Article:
There is growing focus on multi-functional use of the marine environment. The solution presented is to combine
different economic activities in ‘multi-use platforms at sea’ (MUPS). An expanding body of literature focusses on
the economic, technical or social challenges that follow from combining these different functions at sea. Current
Dutch policy sees MUPS as a promising way to make the most out of scarce space available but present rules and
regulations not supportive of MUPS.
To find the right mode of governance for developing MUPS one needs a discourse coalition with a shared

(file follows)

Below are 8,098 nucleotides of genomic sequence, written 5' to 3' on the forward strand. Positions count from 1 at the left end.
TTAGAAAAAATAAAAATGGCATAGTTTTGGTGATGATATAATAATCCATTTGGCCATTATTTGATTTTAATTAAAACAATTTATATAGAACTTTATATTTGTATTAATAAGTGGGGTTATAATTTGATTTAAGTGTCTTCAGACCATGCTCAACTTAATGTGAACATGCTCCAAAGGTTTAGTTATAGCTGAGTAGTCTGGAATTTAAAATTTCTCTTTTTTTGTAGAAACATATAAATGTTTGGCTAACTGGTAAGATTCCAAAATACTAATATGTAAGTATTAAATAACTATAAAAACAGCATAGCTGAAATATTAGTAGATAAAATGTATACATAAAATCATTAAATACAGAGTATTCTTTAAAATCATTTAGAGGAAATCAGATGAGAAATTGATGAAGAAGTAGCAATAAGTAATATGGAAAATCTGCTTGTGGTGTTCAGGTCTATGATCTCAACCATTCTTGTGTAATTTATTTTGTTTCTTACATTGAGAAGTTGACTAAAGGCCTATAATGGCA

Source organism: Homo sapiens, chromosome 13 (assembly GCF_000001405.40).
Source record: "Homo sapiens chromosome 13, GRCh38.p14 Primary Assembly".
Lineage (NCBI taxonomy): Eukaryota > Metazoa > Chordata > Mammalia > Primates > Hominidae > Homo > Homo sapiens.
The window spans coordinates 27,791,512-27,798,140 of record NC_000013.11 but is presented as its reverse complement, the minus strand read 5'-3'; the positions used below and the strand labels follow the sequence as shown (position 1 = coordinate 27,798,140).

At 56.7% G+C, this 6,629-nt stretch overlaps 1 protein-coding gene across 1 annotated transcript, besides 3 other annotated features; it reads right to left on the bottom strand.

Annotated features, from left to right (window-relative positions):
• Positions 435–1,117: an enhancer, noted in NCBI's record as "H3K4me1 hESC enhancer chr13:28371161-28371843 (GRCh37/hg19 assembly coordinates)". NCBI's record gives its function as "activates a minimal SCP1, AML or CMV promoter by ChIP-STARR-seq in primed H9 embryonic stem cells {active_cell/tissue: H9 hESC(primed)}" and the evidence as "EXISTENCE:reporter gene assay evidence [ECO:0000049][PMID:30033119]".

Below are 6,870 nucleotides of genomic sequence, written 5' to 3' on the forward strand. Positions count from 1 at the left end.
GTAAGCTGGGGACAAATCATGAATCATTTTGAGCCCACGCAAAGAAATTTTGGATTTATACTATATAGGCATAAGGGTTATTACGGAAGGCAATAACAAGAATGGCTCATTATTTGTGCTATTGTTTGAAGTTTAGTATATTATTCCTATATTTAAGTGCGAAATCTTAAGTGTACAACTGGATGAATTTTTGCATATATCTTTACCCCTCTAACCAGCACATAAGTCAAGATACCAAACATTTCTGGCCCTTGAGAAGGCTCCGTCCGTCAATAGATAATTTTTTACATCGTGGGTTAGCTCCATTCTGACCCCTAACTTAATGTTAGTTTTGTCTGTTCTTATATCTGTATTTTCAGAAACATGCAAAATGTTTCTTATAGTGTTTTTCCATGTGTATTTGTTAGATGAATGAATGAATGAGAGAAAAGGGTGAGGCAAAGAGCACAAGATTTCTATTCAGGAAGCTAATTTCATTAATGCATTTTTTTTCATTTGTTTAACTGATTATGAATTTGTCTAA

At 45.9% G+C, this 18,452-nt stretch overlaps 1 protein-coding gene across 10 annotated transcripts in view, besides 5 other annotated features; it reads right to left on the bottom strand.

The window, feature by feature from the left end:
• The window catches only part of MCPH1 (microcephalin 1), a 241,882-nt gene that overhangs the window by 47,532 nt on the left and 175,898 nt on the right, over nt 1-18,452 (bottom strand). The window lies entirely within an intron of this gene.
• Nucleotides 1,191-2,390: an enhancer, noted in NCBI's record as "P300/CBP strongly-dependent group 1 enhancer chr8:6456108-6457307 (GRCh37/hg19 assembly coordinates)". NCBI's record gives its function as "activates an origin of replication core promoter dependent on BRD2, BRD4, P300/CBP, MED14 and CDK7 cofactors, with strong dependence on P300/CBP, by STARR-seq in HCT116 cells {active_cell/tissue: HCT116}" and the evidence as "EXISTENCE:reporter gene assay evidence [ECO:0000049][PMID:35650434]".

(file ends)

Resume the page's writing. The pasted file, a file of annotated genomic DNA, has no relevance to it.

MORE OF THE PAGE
definition of (1) the problem tackled, (2) the solution it brings, (3) the solutions envisioned (including design and
user functions) and (4) the role of various actors in bringing about these solutions. In this article we present a
discourse analysis of the North Sea on the governance of MUPS.
It shows that there is no single shared discourse but that there are contesting views on what MUPS are or
should be. Although some convergence of discourse takes place, the question whose problem is solved by MUPS
remains unanswered: do they solve public problems such as nature conservation and spatial planning or are
MUPS the solution to high Operation and Maintenance costs? This hampers the development of multi-use
platforms at sea with neither public nor private actors willing to take the lead.